Those who have had any degree of exposure to mainstream cloud computing jargon are familiar with the big three "azzes": IaaS (infrastructure as a service), PaaS (platform as a service), and SaaS (software as a service). These are conceptually independent ways by which cloud services can be delivered to end users; check out the definition that the National Institute of Standards and Technology (NIST) has come up with.
To date, both IaaS and SaaS have enjoyed healthy rates of adoption. IaaS can be leveraged by simply virtualizing an existing physical server -- technology that's already proven itself "enterprise-ready." SaaS has been around even longer, and is used extensively for "commodity" applications such as travel, expense, procurement, payroll, and so forth.
And then, somewhere in the middle, there's PaaS. Exactly what is it, and why would you want to use it? If you canvass the industry today, you'll find numerous offerings labeled "platform as a service," but, with few exceptions, they look nothing alike. It's the ambiguity of that no-man's land that makes PaaS both an exciting and frustrating topic for CIOs. To see why, let's stack SaaS on PaaS on IaaS to capture how software ultimately runs on hardware, with some layer of abstraction in between.
The plethora of PaaS offerings makes sense if we think of PaaS as a spectrum representing that abstraction layer, shown in Figure 1. At the far left, PaaS essentially doesn't exist -- software runs directly on hardware. At the other extreme (far right), all aspects of the application's execution environment have been virtualized to a service-oriented, network-only resource access model.
PaaS as a Continuum of Application Hosting Abstraction
Thinking of PaaS this way clarifies both its advantages and disadvantages. The benefits as one moves to the right include (to various degrees, and with varying efficacy depending on the offering):
- Reduced dependence on specific hardware
- Rapid application development
- Automatic scalability and optimization
- Service level guarantees
- Reduced total cost
These arise largely due to the fact that applications are aggregates of pre-existing services bound together through a service-oriented interface, having only managed network access as a dependency, running on shared infrastructure.
These qualities enable the platform to provide a richer execution environment with guaranteed performance characteristics more cost effectively.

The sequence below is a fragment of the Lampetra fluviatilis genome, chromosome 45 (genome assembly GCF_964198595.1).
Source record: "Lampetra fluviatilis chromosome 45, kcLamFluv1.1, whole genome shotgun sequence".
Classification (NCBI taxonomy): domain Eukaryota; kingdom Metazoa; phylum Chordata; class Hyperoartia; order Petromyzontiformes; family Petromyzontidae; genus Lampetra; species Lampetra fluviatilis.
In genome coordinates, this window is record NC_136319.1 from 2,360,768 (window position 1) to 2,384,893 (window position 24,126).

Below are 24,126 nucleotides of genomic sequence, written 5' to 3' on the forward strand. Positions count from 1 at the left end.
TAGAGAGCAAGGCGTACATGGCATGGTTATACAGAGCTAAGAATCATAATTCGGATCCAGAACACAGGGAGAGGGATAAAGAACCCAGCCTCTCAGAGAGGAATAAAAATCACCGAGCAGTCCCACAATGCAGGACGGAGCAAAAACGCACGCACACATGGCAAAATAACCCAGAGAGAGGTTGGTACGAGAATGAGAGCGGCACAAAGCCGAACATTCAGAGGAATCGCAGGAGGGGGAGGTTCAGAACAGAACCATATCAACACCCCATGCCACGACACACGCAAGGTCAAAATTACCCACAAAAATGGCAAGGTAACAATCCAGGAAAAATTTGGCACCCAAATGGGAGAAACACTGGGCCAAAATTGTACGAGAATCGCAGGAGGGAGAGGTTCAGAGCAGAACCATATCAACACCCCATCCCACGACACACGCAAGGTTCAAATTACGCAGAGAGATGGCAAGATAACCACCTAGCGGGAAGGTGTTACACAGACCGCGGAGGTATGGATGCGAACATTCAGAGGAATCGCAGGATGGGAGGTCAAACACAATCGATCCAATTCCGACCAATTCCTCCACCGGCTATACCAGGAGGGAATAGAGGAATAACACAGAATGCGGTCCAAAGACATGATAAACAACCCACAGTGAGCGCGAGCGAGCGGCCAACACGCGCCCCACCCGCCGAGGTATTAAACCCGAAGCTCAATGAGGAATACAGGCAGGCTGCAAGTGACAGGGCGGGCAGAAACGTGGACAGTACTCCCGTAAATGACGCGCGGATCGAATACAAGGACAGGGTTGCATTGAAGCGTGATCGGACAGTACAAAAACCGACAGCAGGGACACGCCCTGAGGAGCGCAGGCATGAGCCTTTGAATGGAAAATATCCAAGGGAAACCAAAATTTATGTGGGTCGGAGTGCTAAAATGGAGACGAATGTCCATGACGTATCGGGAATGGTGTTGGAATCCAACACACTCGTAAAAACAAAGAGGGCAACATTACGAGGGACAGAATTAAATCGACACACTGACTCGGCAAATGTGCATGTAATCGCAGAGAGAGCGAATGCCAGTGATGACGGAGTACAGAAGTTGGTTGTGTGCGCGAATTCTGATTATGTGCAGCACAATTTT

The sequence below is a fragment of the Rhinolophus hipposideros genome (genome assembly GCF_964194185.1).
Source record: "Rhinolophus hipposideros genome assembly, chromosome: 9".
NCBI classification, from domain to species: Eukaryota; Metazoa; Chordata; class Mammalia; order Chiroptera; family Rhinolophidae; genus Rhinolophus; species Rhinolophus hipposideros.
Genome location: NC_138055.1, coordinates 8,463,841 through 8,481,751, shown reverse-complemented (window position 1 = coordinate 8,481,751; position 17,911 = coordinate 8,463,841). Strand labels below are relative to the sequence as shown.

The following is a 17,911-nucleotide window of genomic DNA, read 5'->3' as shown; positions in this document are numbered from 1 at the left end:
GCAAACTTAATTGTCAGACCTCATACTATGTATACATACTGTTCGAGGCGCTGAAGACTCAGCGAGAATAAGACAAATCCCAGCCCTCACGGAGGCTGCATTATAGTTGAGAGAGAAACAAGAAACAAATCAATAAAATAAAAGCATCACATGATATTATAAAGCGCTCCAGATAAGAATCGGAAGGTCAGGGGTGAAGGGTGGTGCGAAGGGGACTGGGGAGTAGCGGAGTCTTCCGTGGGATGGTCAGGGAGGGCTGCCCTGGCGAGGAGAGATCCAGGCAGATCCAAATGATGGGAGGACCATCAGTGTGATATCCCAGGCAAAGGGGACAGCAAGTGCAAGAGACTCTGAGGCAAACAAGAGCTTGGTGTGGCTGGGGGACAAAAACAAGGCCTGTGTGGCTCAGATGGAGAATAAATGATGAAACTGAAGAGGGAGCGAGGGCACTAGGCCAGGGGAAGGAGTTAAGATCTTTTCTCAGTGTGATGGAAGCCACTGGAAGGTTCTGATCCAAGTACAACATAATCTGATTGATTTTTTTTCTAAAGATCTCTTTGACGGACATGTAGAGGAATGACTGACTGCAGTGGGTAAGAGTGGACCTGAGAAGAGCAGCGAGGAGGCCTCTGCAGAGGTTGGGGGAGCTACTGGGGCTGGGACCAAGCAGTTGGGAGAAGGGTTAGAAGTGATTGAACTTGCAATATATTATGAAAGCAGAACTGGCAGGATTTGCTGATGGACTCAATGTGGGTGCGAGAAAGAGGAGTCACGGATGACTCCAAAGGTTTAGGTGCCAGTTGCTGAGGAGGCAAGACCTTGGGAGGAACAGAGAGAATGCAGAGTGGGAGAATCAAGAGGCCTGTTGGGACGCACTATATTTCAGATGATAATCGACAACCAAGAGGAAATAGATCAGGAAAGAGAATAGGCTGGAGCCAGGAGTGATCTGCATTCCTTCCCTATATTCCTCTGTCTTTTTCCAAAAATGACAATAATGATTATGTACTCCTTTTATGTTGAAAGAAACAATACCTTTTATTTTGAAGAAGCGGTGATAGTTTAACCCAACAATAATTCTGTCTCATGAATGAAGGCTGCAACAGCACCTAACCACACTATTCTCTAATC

But there is a tradeoff: The dreaded "platform lock-in." A decision to leverage the goodness inherent in a highly virtualized and abstracted platform implies a strict dependence on that platform, its particular array of services, and the consumption model. The more you depend on the platform's higher-level services and features, the more you lose control of the application's architecture and environment, and the harder it will be to move it later on, should the need arise. For many CIOs who hear the siren call of a full-featured PaaS, the prospect of lock-in keeps them at a safe distance, and they choose to stop at the shallow end of the PaaS pool where the water is easy to navigate.
Cost vs. control... faster development vs. platform lock-in. How to resolve the dilemma? PaaS is a nascent market in flux, with many offerings. It's easy to choose one that may not be around tomorrow, which could have dire consequences. At the same time, the pressure to further reduce IT cost continues to build, and just running generic virtual machines (VMs) in the cloud (IaaS) can't deliver the same efficiencies as a PaaS.
But, there is a way to reap the benefits of PaaS today and minimize the possibility of lock-in: Look for platforms that balance cost and control, and choose ones that are available from multiple sources. Since they ultimately want to profit from a developer base, both VMware Inc. (NYSE: VMW) and Microsoft Corp. (Nasdaq: MSFT) have taken the approach of fostering many competing instances of their platform's service.
VMware's Open PaaS defines a common interface that can have multiple implementations from any number of providers, such as SalesForce.com and Google. Microsoft's recent agreements with a handful of large IT vendors (including this author's employer, Dell Inc. ) to create separate, independent instances of the Windows Azure service, and to sell private instances of Azure as an appliance, means that consumers of the Azure technology can choose to buy it from multiple sources, move among them, or even stand it up themselves if needed.
And that means CIOs don't have to hang around in the shallows waiting for the storm of PaaS innovation to subside.